under a low slung sun
we filed in to be seated as the longest day was done
the late night sunlight blocked by cinderblock walls
buzzing crowd eager with anticipation
the screen grows dark, and beer flows gold
the light bursts forth with new stories told in an array
of colorful sounds and soundtracked emotion
strewn across a silvered screen
As the last vestiges of day tip their hat to the first twinges of morning, meridians passing in the night, plenty of Alaskans will have a hard time closing eyes and shutting down. Creative Alaskans dig their all-nighters and watching the sun rise from the other side of the night.
In wee hours of summer, Alaskans squeeze every ounce of life out of the lingering days. Conversely in the longest winter nights, we drearily have the same experience in reverse, traveling to and from work under the stars and dark. Both of these unusual states of mind seem to be virulent breeding grounds for boundless creativity.
Expounding on our amazing painted, drawn, printed and sculpted arts scene, the blossoming growth of local film groups are showing that Alaska seems to have a heavy population of cinematically-starved filmmakers, directors, producers, make-up artists, actors and people with just really awesome imaginations.
Like any silver screen showing, the evening started with a dimming of lights and a smattering of previews. Not typical for a movie theater were the hoots, whistles and w00ts of an engaged, and largely invested, audience when logos and names flashed on high.
Enticing trailers of short movies to come grabbed my attention right away. We’re given a peek into the upcoming shockumentary series from Crooked Pictures: “The Midnight Son.” I’m a fan of a well-told ghost story; combining the documentary style and hometown references, this hints to be a pulse quickening adventure series.
“Proper Binge“ (whose “making of” is an epic story in itself) promises to be a vivid and powerful story of addiction, family and fucking-up. This is yet another genre that hits awful close to too many Alaskan homes.
The theater goes dark and from here on out my notes become virtually unintelligible scribbles, but that’s okay – I was transported immediately into Crooked Pictures’ “Time Machine” – a haunting collage of sweat, smoke and madness in a disturbing Clockwork Orange-like ride.
Alaskero Pictures introduces us to their web series Exes whose first episode, “Ben & Angie,” offers us a funny interlude of a been-there-done-that relationship. Exes is a comical story of a man, a woman and the invisible bungee cord that evidently ties them together.
Hybrid Color then gives us “Orc,” a beautifully shot and thoughtfully arranged slice of a mythological epic, directed by Woodruff Laputka. This well-cast fantasy is a quick story of family, duty and ultimately vengeance. Stellar costuming, action and scenery lend this short production a genuine big movie feel. Impressive and well-crafted sound incorporates grand music to set the powerful scenes; and raw sound to cement it them in reality. I have to admit being on the edge of my seat the whole time.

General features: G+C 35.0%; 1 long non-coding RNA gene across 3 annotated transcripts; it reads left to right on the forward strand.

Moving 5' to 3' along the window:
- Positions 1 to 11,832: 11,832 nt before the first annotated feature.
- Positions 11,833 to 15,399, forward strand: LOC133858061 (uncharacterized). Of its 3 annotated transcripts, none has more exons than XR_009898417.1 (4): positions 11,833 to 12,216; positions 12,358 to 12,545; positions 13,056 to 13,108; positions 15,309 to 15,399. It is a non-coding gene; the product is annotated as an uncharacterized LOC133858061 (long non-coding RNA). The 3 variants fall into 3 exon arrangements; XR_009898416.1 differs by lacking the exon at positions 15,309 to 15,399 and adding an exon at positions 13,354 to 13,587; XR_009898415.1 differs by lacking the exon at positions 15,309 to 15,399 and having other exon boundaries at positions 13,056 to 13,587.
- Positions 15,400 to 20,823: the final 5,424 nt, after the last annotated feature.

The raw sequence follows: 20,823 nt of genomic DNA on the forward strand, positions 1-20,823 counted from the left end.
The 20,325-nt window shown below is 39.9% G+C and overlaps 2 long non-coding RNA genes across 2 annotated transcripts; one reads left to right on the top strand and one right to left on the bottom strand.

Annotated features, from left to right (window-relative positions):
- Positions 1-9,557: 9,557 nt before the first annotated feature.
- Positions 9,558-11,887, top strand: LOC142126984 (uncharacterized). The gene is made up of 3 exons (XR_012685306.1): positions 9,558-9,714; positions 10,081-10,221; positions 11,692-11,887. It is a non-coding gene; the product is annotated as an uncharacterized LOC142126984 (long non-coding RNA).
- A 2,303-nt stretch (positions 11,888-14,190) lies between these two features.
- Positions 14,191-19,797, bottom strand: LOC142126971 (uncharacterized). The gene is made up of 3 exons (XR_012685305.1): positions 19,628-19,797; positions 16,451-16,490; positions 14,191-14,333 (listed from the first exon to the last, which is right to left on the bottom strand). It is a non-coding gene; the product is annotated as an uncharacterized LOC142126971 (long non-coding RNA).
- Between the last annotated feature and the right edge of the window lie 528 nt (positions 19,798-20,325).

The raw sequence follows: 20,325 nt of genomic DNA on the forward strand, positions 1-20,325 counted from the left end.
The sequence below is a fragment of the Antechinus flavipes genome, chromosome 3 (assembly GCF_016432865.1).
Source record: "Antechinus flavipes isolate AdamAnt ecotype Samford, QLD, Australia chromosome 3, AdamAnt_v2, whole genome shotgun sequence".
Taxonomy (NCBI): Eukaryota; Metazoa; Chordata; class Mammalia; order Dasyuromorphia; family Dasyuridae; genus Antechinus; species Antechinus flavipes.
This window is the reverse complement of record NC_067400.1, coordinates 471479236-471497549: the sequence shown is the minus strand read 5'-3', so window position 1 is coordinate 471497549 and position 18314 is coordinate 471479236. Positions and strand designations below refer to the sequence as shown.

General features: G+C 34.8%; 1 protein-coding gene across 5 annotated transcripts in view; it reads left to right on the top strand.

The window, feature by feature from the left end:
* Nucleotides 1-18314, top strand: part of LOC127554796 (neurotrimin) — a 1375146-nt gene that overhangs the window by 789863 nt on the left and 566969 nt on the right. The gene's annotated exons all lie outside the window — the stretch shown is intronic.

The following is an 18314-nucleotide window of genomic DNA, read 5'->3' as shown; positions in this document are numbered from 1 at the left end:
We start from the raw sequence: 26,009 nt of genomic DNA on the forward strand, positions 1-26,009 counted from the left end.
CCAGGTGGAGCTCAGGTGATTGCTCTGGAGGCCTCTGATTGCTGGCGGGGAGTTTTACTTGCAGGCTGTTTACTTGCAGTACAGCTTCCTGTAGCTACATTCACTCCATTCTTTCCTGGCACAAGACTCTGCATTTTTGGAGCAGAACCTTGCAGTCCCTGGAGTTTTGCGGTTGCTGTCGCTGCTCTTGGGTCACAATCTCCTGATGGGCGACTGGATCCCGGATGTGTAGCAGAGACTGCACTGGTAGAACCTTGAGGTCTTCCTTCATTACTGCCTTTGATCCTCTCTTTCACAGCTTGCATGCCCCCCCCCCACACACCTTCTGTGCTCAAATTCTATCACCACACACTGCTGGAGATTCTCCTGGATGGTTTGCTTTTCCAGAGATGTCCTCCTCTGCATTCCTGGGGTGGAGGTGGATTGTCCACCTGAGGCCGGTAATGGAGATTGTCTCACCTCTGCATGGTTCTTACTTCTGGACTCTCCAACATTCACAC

We are treated to a comedy break with the Danger Skit Show. A wild ride of someone having fun burning their VHS to DVD and blowing it up on the big screen which led to consistent applause and belly laughs – or maybe it was just one guy laughing a lot and loud. The Danger Skit Show crew gave us a mashup of 80’s Anchorage commercials, animation and… come on guys, you’re totally high.
“Matt & Maddie” (the longest film of the evening coming in at 37 minutes) opens scene at the Taproot on open mic night. We are treated to two pieces of amazingly decent original music from born-and-bred Alaskan, Joseph Bourgeois, both performed by the lead actors Rebecca Barker and Van Sanders. The title characters’ first date ended up being a long walk through a familiar neighborhood that ended at Maddie’s crashpad, and there they appear to fall in love during a random acoustic duet of Fleetwood Mac’s “Secondhand News.” I found this charming story of infatuation relatable and honest from the first shy awkward glances in a bar, to that very last tellingly awkward glance after one last song. Please note – I will give a cookie to whoever finds me the soundtrack this this extremely well produced flick.
In a film which includes hilarious characters from local comedian Matt Collins and local musician Seth Boyer, not only was it really cool to see a handful of familiar faces and actual friends on screen in high definition, but it was also a total grin-event seeing my own hometown represented in a movie. I wonder if this is how New Yorkers or Californians feel to see their own street corners and landmarks in the background; instantly connecting them to the movie and instantly investing them in the story. I have been known to say all Americans are New Yorkers, because our earliest memories growing up in the East Village on Sesame Street. We learned to laugh on Saturday nights in Studio 8h, and we fell in love and/or were murdered every other month in Central Park. Finally, I get to see an adorable story with a backdrop of my real world memories.
After being treated to these five surprisingly amazing local short films, I am determined to go see more! These are not shaky 8mm backyard flicks, these are high quality, Hollyworthy films. Well played Alaska! I can’t wait for the next Open Projector Night.
Special thanks to D.K. Johnston of Alaska Filmmakers